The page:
Two of the least commented-on aspects of the Voynich Manuscript’s “Voynichese” alphabet are (a) its symmetry and (b) its partitioning into quite well-known (but distinct) usage groups. For example:
* the four gallows characters, where EVA t and EVA k are almost always interchangeable, while the single-leg shapes for EVA p and EVA f closely mirror the double-leg shapes for EVA t and EVA k. (And let’s leave the strikethrough gallows aside for the moment.)
* the EVA aiin family of letter groups, which all operate in a very specific way: there are no contexts where ain appears that you wouldn’t also see aiin or even aiiin.
* the ar / or / al / ol group, whose members seem to appear within words in much the same way as each other. The air and aiir letter groups might also be related to this set, though this isn’t
not 100% clear. Similarly, -am often seems to me (with a hat tip to Emma May Smith, who discussed -m recently) to be something closer to a combination of ar and hyphen, i.e. that -am at the end of a line often resembles the end of the first half of a word broken in half by the line-ending (and where the second half of the word is at the start of the next line, but disguised with an extra letter inserted before it).
* the -dy and -y word endings, which both seem to be cut from almost exactly the same cloth.
* the e / ee / eee / ch / sh / eo group, which seem to me to function slightly differently between A and B pages.
* the qo group, which almost universally seems to operate as a prefix. In those places where we get l- words, we also get qol a lot: and where l- words don’t appear, we get almost no instances of qol.
Cross all the above instances out, and what remains is a very sharply reduced set of usage groups, such as d- words (in particular daiin, which seems to operate in a mysterious world all of its own), o- words (particularly in front of gallows), and y- words.
What about EVA s?
But if you do do this kind of crossing out, you also won’t find a comfortable place for EVA ‘s’ to go. In fact, to my eyes EVA ‘s’ appears to be the single most anomalous character in the Voynichese alphabet: there’s a strong case to be made that it is the most ‘exposed’ single glyph of all of them, and – by that same token – the one we should spend most time on trying to understand. What I’m saying is that EVA s might well be the weakest link in the Voynichese chain.
If you remember to put aside all the completely different ‘sh’ characters (sharing ‘s’ for both of these glyphs was, in my opinion, a foolish mistake in the design of the EVA transcription scheme, *sigh*), you find that ‘s’ occurs about 1.71% of the time in A pages, and about 1.00% of the time in B pages. If you remove any ‘as’ or ‘os’ pairs (as being probably miscopied or mistranscribed ‘ar’ / ‘or’ pairs) from these stats, these figures go down to 1.34% and 0.83% respectively.
And yet some A pages have numerous s characters (e.g f14r, f15r, f24r), while others have one or fewer s characters (e.g. f14v, f18r, f19r): that this single statistic can differ so much between the two sides of the same folio is something that hasn’t really been noted before, as far as I can recall. [Unless any Lorites out there care to show me the precedent I’ve missed: in one of Friedman’s groups, no doubt.]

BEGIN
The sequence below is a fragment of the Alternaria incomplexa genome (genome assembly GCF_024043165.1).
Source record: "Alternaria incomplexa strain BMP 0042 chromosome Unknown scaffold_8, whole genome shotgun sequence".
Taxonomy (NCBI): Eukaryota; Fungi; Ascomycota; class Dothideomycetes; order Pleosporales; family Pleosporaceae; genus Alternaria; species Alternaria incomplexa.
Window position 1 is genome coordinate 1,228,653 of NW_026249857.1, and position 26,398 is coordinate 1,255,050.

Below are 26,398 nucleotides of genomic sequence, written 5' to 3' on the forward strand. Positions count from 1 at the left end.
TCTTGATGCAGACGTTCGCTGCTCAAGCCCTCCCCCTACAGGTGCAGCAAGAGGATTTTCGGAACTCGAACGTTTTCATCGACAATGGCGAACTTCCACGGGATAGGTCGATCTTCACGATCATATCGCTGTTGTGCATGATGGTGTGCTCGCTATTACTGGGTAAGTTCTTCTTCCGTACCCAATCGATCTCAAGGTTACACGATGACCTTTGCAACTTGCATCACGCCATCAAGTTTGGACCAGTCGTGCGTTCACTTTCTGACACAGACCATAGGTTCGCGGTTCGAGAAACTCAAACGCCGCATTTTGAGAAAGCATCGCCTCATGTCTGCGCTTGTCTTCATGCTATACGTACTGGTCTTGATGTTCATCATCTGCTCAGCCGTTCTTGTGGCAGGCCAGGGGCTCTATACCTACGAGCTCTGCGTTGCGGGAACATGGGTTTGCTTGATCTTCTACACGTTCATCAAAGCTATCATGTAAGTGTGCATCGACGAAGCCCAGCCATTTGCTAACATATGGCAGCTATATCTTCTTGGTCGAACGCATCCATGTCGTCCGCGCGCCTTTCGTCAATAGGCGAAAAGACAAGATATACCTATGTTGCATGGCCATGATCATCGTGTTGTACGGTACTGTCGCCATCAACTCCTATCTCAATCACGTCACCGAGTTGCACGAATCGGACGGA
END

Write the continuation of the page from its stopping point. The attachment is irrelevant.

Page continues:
All of which incidentally reminds me of something that Glen Claston told me he noticed when he was making his transcription (but which I now can’t find in my email archive, *sigh*): that Voynichese had different clusterings of letter usages that would seem to go into and out of fashion (almost as if one kind of ‘mode’ was active now, and then a different mode active later), sometimes by paragraph, sometimes by page. If this is correct, then perhaps ‘s’ is an active part of some ‘modes’ but not others – just an idea.
What about saiin vs daiin?
I find it interesting that sdaiin occurs only once (on f66r), while sdain, sdaiiin, dsain, dsaiin, and dsaiiin don’t occur at all: yet saiin occurs 144 times.
If s- is some kind of prefix token here, then it seems that so too is d-, and in a way that makes the two avoid stepping on each other’s toes.
My suspicion (for what it’s worth) is that while both work as prefix tokens, they in fact code for two quite different classes of mechanisms: and, moreover, that both prefixes are more meta-linguistic than linguistic in any useful sense.
And what about the first column?
EVA s also has a strong tendency to appear as the first letter of a (non-paragraph-starting) line, particularly in Balneo B pages – but this may possibly be because Balneo B tends to have longer paragraphs than elsewhere.
Combine this (a) with the well-known observation that the first word on each line tends to be slightly longer on average than all the other words on a line, and (b) with Philip Neal’s suggestion that the first letters down some Voynich Manuscript pages might well be a vertical ‘key’ or something similar, and you get an interesting possibility to consider: that line-initial ‘s’ may specifically operate as a null that the writing system needs to prepend to certain (typically short) words.
I was thinking about this today, triggered by a Voynich Ninja forum discussion: I wondered if it might be possible to construct a statistical experiment to test my suggestion that line-initial s- might function as a null character that gets prepended to certain short words (such as aiin).
According to the tentative model I have in mind, the (aiin : daiin) ratio for non-line-initial words should be roughly the same as the (saiin : daiin) ratio for line-initial words. And perhaps it would be good to then repeat broadly the same test for non-line-initial (ar : dar) vs line-initial (sar : dar), etc.
However, I don’t have the right counting tools to do this easily: can anyone please run this test? Thanks!